So we’re in the season of wanting– Spring is the hiring season for schools.
Last year around this time, I found myself wanting to hire a certain teacher candidate after I saw his resume. He was dual-certified in two subjects that we needed, and he coached track, which we also needed. He spoke French, Spanish. A glorious combo in a school for English Language Learners. I did notice his resume was long, and wordy, but . . .
I called him for a short phone interview, which we do to vet people before an in-person interview. I talked about the school, and I kept speaking and speaking, and — this is usually a warning sign that I feel the need to please someone. But, I thought, maybe I was just out of practice interviewing . . .
A few minutes into our conversation, he said, “OK, now I can talk. I’m in my driveway.” What? He had been driving this whole time? Why had he agreed to take an interview while driving? Maybe I had scheduled it too early and should have made sure. . .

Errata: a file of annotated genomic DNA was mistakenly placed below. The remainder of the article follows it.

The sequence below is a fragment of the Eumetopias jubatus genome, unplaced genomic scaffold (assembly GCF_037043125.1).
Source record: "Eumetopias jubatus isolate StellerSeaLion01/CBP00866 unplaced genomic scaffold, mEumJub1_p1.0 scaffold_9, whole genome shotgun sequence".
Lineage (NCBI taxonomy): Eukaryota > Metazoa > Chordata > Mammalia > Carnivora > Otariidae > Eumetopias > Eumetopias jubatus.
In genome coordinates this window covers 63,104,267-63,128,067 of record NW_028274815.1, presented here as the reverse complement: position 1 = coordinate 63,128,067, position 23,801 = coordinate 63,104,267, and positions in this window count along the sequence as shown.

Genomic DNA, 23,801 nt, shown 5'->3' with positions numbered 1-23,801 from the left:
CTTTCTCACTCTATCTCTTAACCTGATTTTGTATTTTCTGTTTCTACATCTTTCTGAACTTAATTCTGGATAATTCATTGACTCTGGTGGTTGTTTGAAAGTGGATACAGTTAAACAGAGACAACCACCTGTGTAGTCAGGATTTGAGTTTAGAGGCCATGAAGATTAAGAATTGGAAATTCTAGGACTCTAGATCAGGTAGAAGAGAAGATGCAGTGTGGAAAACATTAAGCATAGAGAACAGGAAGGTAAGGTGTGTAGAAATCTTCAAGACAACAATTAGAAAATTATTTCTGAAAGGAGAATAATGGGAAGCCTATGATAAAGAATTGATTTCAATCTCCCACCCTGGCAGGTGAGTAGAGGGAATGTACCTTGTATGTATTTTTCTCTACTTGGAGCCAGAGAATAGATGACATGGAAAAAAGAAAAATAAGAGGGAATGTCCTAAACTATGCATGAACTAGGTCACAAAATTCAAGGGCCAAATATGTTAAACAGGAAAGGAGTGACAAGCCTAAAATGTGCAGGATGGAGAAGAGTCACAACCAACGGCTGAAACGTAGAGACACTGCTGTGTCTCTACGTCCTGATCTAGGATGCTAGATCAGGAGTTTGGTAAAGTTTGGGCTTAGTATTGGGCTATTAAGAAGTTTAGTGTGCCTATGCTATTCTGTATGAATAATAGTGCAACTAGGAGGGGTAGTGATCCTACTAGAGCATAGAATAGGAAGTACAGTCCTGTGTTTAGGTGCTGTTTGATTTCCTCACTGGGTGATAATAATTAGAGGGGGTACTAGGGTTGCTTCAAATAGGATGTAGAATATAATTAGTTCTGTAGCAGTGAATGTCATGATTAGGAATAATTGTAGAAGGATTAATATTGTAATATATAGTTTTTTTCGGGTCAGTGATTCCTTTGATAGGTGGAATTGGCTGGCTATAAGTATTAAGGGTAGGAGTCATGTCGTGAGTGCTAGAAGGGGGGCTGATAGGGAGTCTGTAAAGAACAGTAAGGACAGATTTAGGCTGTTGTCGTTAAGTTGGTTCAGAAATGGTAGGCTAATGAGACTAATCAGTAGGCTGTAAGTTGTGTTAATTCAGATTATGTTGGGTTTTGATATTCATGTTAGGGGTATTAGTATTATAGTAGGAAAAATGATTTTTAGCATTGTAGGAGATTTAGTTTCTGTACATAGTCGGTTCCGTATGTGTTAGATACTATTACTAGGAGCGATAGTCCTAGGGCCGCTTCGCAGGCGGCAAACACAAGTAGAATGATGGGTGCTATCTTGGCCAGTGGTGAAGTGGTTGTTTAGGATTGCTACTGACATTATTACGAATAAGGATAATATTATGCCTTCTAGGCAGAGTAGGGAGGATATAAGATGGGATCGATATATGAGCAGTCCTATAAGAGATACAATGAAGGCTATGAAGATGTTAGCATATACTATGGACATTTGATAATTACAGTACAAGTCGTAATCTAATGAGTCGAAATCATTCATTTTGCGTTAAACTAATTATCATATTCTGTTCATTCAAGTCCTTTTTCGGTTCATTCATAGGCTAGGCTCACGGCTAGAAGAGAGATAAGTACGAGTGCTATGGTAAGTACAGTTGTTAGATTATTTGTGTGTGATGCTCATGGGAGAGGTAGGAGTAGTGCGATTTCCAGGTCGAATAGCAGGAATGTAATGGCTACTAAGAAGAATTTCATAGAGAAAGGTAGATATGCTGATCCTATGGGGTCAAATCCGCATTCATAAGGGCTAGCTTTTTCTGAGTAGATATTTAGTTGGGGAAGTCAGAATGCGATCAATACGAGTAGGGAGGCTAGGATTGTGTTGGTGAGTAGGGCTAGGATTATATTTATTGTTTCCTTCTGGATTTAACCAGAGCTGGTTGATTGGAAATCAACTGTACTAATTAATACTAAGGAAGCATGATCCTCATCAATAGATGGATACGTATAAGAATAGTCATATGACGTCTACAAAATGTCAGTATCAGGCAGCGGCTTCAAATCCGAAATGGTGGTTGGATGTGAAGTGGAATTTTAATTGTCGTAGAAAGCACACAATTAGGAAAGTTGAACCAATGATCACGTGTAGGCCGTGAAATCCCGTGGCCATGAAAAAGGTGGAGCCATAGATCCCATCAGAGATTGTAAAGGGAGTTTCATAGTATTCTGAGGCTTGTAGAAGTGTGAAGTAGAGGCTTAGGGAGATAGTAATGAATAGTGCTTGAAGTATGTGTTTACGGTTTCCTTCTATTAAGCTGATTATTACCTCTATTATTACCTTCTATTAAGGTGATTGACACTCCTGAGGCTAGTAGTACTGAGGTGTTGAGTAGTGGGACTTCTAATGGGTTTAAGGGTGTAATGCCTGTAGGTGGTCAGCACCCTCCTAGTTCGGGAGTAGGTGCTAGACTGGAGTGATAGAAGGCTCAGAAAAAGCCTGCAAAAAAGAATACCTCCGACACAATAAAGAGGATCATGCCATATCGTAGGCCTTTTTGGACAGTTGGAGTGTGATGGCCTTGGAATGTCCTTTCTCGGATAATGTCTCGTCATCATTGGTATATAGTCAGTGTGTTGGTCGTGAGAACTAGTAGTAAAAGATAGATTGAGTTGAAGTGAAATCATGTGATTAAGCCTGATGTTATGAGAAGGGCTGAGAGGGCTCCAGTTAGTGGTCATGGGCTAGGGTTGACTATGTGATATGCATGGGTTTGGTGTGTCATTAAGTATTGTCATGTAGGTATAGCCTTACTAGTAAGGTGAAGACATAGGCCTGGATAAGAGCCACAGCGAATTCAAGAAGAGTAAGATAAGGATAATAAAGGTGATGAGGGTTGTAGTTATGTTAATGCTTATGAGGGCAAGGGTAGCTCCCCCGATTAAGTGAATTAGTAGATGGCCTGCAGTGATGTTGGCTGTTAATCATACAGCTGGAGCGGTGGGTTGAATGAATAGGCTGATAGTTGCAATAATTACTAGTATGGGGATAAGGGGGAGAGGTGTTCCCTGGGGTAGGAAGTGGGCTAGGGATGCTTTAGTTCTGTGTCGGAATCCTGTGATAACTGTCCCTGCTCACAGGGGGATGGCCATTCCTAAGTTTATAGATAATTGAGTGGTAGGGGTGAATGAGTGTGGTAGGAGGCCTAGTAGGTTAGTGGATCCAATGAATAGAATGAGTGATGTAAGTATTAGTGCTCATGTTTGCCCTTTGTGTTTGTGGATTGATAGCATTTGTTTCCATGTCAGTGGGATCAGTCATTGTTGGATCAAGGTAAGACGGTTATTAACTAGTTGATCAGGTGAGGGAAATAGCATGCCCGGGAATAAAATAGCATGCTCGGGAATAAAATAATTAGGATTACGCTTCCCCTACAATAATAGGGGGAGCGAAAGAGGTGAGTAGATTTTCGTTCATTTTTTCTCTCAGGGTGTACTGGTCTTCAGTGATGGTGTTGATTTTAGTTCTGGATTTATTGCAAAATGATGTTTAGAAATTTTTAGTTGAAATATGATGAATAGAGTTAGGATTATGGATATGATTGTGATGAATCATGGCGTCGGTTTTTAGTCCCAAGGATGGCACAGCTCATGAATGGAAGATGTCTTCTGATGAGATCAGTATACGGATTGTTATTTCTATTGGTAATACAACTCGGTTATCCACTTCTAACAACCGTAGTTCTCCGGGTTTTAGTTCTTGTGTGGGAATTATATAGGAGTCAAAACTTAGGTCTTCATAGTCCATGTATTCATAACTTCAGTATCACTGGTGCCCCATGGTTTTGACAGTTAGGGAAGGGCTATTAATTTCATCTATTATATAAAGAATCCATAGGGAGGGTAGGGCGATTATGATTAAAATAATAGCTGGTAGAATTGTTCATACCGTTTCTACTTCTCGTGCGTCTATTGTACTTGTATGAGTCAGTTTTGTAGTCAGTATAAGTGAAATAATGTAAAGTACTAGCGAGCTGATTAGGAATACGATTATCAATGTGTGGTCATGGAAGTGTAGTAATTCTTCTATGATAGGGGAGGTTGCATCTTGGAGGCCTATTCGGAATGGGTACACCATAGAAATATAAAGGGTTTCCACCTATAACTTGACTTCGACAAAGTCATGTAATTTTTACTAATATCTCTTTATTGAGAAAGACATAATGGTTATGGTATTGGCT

“One of the reasons I want to work at your school,” he continued, “is that I moved nearby. My current commute is 1.5 hours.”
“Wow,” I said, “Both ways?”
“No, in total. It can take me up to 45 minutes to drive to school.”
Again . . . OK. That sounds like a normal commute.. So- – he wanted to work at our school for convenience?
But the certifications, and coaching, and languages . . .
He described a student who struggled to read: “She was deficient, like so many of our students, but I helped her, despite my administration.” He somehow managed to diminish both the student, and his school leaders. I was done– but he wasn’t, and proceeded to ask me a series of questions about whether I was trustworthy as a leader. By the end of the 15 minute interview that was now 30 minutes, I felt like I was being interviewed.
It was a useful 30 minutes, though– 7, or 10, or a million red flags that had been obvious since the beginning. It just took me a minute to want to see them. And to remember what I always forget, even in the abundant green time that is Spring– that even while searching, we already have what we need, and scarcity is an illusion.
Photo credit: “Green Spring Tree” in the the NY Botanical Gardens by Stanley Zimmy, Creative Commons License